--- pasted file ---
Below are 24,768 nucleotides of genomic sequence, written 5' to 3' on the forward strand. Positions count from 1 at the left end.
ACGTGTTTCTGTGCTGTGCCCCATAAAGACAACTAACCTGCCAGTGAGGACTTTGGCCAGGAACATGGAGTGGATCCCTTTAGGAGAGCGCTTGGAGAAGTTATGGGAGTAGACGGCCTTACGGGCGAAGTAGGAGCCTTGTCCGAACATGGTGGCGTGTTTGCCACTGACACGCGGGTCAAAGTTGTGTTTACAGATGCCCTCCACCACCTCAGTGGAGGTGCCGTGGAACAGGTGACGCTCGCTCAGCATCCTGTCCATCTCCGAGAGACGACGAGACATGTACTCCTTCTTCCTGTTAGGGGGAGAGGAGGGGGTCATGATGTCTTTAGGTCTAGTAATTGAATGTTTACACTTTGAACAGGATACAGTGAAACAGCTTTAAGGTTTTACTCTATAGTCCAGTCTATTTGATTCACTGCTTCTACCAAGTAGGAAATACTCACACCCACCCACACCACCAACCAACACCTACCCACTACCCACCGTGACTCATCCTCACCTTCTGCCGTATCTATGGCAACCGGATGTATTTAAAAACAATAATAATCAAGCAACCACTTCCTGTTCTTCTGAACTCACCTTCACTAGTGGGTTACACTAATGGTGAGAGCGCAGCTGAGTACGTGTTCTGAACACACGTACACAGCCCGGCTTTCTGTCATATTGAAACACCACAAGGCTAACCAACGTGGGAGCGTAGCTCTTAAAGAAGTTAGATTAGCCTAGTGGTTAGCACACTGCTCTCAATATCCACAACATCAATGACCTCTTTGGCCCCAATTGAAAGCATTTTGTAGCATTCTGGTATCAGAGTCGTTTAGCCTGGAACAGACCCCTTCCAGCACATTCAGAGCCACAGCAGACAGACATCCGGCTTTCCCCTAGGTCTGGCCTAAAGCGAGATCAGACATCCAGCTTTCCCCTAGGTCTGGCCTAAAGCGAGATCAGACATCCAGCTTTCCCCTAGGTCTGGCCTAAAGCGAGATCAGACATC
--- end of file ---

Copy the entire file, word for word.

Below are 24,768 nucleotides of genomic sequence, written 5' to 3' on the forward strand. Positions count from 1 at the left end.
ACGTGTTTCTGTGCTGTGCCCCATAAAGACAACTAACCTGCCAGTGAGGACTTTGGCCAGGAACATGGAGTGGATCCCTTTAGGAGAGCGCTTGGAGAAGTTATGGGAGTAGACGGCCTTACGGGCGAAGTAGGAGCCTTGTCCGAACATGGTGGCGTGTTTGCCACTGACACGCGGGTCAAAGTTGTGTTTACAGATGCCCTCCACCACCTCAGTGGAGGTGCCGTGGAACAGGTGACGCTCGCTCAGCATCCTGTCCATCTCCGAGAGACGACGAGACATGTACTCCTTCTTCCTGTTAGGGGGAGAGGAGGGGGTCATGATGTCTTTAGGTCTAGTAATTGAATGTTTACACTTTGAACAGGATACAGTGAAACAGCTTTAAGGTTTTACTCTATAGTCCAGTCTATTTGATTCACTGCTTCTACCAAGTAGGAAATACTCACACCCACCCACACCACCAACCAACACCTACCCACTACCCACCGTGACTCATCCTCACCTTCTGCCGTATCTATGGCAACCGGATGTATTTAAAAACAATAATAATCAAGCAACCACTTCCTGTTCTTCTGAACTCACCTTCACTAGTGGGTTACACTAATGGTGAGAGCGCAGCTGAGTACGTGTTCTGAACACACGTACACAGCCCGGCTTTCTGTCATATTGAAACACCACAAGGCTAACCAACGTGGGAGCGTAGCTCTTAAAGAAGTTAGATTAGCCTAGTGGTTAGCACACTGCTCTCAATATCCACAACATCAATGACCTCTTTGGCCCCAATTGAAAGCATTTTGTAGCATTCTGGTATCAGAGTCGTTTAGCCTGGAACAGACCCCTTCCAGCACATTCAGAGCCACAGCAGACAGACATCCGGCTTTCCCCTAGGTCTGGCCTAAAGCGAGATCAGACATCCAGCTTTCCCCTAGGTCTGGCCTAAAGCGAGATCAGACATCCAGCTTTCCCCTAGGTCTGGCCTAAAGCGAGATCAGACATC